LG V20 with a cracked screen and broken display

The modern smartphone display is a veritable showcase of cutting-edge materials and chemistry. From the liquid crystal or OLED materials at the heart of it to the LEDs and optical films of the backlight structure, much of the display performance we take for granted comes from years of intensive development of the wide range of substances that go into the modern screen. Even though we’re literally in contact with them dozens of times every day, some display materials are rarely thought of: the cover glass and surface coatings that enhance the quality of the displayed image and protect the screen from damage, scratches, dirt, and grease. What exactly are they, what do they do and how do they do it?

Additional reading: MicroLED explained  |  Quantum Dots and QLEDs  |  Blue light filters

There are two general classes of materials to consider here: chemical coatings applied to glass to alter its surface properties, and specialized types of glass itself (which we’ll cover further below). We’ve already covered how coating display glass with various chemical films is done to reduce reflections, providing a natural segue to the types of coatings that keep your screen cleaner.

Display surface coatings

Two words come up regularly when you’re looking at such coatings: hydrophobic and oleophobic. The suffix -phobic derives from the Greek phobos, meaning “fear.” Just as a claustrophobic person has a fear of enclosed spaces, a hydrophobic coating “fears” water and an oleophobic coating “fears” oil. In both cases the coating effectively rejects wetting by these fluids.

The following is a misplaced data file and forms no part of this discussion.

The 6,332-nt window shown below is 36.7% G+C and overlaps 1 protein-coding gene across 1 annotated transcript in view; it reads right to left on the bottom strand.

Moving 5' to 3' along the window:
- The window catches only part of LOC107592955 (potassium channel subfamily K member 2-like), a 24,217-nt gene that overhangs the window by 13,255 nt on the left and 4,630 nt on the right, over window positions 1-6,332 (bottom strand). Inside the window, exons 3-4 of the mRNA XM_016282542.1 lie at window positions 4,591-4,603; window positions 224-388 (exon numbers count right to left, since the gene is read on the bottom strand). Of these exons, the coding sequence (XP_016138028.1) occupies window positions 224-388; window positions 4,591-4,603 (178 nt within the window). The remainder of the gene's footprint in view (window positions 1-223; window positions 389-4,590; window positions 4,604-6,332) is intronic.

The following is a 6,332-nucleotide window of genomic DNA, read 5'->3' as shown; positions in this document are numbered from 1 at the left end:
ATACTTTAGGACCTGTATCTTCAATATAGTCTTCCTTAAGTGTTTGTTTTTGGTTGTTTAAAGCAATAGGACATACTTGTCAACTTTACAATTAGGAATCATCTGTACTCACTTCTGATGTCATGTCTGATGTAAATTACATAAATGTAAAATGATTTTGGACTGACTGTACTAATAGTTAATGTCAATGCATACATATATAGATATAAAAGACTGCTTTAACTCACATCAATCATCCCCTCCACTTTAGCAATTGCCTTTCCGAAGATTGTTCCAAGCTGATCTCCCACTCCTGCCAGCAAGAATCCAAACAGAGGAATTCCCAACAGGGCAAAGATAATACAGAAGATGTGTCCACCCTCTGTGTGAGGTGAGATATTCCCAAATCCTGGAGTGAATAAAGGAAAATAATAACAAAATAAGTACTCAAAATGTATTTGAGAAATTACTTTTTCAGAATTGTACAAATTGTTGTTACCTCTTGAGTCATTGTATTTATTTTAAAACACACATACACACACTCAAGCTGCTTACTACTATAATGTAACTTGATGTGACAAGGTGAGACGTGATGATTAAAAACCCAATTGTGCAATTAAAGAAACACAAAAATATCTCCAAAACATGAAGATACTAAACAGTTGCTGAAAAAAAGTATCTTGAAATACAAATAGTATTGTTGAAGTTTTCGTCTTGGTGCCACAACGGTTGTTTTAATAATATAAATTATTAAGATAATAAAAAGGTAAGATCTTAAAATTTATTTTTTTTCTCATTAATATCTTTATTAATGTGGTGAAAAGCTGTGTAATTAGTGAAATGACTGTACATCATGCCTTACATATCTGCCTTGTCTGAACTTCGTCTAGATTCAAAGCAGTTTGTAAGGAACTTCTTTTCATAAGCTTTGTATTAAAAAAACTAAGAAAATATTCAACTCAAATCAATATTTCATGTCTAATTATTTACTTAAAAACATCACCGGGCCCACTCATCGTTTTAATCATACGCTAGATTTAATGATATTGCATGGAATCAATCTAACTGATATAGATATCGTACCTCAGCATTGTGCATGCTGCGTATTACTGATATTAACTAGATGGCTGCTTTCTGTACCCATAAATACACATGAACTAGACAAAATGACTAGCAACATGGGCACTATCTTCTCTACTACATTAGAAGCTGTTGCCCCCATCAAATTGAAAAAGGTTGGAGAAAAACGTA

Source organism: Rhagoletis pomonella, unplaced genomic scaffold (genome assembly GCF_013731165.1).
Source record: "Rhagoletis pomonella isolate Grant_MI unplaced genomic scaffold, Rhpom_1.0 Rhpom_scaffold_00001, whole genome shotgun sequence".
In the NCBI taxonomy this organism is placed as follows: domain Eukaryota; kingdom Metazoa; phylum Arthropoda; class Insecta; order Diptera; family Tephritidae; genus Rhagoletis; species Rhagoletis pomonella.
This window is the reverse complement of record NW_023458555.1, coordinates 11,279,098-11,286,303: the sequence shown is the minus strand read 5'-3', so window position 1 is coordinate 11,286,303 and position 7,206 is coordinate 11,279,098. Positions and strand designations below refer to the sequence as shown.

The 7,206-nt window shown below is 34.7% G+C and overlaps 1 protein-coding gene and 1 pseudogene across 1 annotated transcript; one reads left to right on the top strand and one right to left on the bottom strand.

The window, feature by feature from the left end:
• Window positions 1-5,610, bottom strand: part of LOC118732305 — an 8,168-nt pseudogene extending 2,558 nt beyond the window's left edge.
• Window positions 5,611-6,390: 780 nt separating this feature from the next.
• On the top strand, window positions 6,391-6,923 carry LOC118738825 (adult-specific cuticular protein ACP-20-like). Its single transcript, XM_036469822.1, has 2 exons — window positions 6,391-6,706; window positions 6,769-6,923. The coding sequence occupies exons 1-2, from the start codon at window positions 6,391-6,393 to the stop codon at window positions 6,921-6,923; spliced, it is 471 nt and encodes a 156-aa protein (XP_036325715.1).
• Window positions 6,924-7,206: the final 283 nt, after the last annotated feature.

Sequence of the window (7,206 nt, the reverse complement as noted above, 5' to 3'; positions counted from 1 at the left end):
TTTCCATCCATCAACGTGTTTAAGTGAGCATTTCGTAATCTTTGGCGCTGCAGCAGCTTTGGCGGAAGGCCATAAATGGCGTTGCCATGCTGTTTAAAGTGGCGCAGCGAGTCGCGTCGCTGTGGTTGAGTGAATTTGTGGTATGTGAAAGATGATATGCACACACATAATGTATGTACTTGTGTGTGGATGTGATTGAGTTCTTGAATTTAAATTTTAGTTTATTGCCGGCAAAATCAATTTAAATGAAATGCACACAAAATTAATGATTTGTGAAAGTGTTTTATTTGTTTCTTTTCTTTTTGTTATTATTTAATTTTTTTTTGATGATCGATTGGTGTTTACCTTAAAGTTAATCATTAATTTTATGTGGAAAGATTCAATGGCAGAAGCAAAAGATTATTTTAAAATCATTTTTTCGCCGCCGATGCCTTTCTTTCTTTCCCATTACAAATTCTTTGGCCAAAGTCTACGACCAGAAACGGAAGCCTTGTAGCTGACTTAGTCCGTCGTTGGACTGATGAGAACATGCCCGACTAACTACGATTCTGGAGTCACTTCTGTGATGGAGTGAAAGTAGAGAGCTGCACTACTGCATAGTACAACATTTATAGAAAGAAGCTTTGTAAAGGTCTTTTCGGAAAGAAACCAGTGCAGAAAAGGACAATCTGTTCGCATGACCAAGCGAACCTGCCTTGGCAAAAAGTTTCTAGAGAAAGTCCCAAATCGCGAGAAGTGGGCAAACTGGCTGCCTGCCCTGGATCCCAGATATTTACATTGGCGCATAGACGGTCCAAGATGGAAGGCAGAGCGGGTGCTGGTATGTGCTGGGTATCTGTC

Two words come up regularly when you're looking at such coatings: hydrophobic and oleophobic.

A drop of water on a hydrophobic material won’t spread out — instead, it beads up and rolls off. Teflon (polytetrafluoraethylene, or PTFE) is an example of a hydrophobic material; try sprinkling a few drops of water on your non-stick skillet, and you’ll see the sort of behavior I’m talking about. Oleophobic materials behave the same way toward oil, meaning oily or greasy deposits (like, say, your fingerprints) won’t stick to the surface, and can be quickly wiped away without a trace.

An oleophobic coating on glass showing beads of water

Quantum Coating, Inc. An oleophobic coating on glass, showing how oil beads up on the surface

Both types can be produced as transparent films on glass, and when used on the top surface of a screen obviously will help keep your tech clean. Hydrophobic films are often promoted as making glass surfaces “self-cleaning,” as water applied to them not only beads up and rolls off the glass, but it also tends to pick up any dirt on the surface and take that away with it.

Oleophobic coatings, of course, are just the thing for covering a touchscreen, which otherwise would quickly build up a grungy mess of fingerprints and greasy smears. Both types also make the surface fairly slick, an added benefit as it means that dirt and debris will tend to slide off the glass, rather than digging in and scratching it.

Tempered glass